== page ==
Posted October 2007 — Currently Under Revision
Herpes simplex virus (HSV) is the etiologic agent of genital herpes. Infection with either of the two identified serotypes, HSV-1 or HSV-2, is lifelong. Most genital herpes is caused by HSV-2, whereas most orolabial herpes is caused by HSV-1. However, each serotype can cause disease in either location, and genital HSV-1 may often be acquired through contact with a partner’s mouth.1 Perinatal transmission can also occur, particularly when the mother experiences a primary infection during pregnancy. (For treatment of genital herpes in pregnant HIV-infected women, see Management of HIV-Infected Pregnant Women Including Prevention of Perinatal HIV Transmission.)
Serologic studies have documented HSV seropositivity in the overwhelming majority of HIV-infected patients (>95% in some series).2,3 Orolabial and anogenital disease caused by HSV in HIV-infected patients may vary from that in the non-HIV-infected populations in severity of initial infection or severity or frequency of recurrence. Another difference is that acyclovir resistance is rarely encountered in a non-HIV-infected host, but its frequency is increased in the HIV-infected population. Nevertheless, recommendations for treatment and prophylaxis are similar for the two patient groups.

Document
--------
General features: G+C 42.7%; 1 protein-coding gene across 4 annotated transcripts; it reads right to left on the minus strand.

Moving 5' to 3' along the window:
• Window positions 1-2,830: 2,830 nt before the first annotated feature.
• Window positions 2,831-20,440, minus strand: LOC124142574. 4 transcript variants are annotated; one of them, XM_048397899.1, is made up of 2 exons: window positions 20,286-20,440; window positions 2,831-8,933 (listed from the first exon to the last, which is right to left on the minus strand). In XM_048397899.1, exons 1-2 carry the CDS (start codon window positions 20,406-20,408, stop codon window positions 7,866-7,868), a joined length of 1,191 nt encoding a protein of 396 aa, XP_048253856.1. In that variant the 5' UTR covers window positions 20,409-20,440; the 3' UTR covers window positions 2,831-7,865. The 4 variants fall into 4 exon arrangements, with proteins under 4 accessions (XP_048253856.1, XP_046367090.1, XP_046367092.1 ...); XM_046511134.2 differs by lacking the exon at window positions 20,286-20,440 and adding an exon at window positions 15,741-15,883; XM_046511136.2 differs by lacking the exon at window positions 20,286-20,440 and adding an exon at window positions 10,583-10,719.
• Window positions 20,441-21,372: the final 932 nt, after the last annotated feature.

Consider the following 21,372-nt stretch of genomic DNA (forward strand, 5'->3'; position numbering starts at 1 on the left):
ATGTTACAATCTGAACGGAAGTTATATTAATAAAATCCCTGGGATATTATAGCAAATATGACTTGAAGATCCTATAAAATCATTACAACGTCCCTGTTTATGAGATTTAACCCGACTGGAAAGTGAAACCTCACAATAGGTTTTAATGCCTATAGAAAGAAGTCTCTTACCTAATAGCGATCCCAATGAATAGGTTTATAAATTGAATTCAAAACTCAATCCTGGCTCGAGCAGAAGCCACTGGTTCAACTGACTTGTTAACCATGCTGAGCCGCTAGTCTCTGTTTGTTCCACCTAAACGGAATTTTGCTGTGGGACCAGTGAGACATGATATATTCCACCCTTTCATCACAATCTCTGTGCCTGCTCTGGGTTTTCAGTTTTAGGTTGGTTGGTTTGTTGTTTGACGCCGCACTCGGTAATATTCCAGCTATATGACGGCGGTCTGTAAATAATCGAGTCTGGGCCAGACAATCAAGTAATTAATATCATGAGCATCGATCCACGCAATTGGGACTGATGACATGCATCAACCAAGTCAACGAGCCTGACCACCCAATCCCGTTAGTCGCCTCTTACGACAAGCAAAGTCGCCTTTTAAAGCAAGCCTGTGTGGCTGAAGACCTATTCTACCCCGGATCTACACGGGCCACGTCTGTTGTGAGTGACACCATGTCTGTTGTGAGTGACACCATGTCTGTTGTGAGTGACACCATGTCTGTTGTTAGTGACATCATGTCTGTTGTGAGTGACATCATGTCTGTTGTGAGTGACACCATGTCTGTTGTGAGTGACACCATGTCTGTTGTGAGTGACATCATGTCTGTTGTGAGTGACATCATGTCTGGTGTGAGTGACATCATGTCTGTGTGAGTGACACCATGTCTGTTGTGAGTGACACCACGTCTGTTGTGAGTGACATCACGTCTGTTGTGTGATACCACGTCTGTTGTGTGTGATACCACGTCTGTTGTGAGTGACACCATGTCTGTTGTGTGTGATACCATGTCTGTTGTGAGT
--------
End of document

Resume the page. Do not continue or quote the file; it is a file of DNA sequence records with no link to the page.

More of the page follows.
The typical clinical course of genital herpes consists of small papules progressing to painful grouped 1- to 3-mm vesicles on an erythematous base that progress into shallow ulcerations. On mucosal surfaces, vesicles quickly rupture leaving moist erosions or superficial ulcers. Lesions are occasionally limited to small linear erosions or “slits.” In approximately 50% of patients, tingling, itching, or paraesthesia may precede primary or recurrent lesions by 24 to 48 hours. Of note, initial infection and reactivations may also be asymptomatic or minimally symptomatic despite active shedding of virus.
Most clinical episodes of genital herpes are recurrent disease. In primary HSV infection, lesions may be numerous, systemic symptoms may be present, and healing typically occurs over 2 to 3 weeks. In recurrent HSV, fewer lesions may appear, less or no systemic symptoms may be present, and healing usually occurs within 10 days. One study found that HSV recurrences in HIV-infected patients increased as CD4 counts decreased to <100 cells/mm3.4
Most genital herpes in HIV-infected patients present similarly to those in non-HIV-infected patients, although, as listed below, unusual presentations have been described in HIV-infected patients.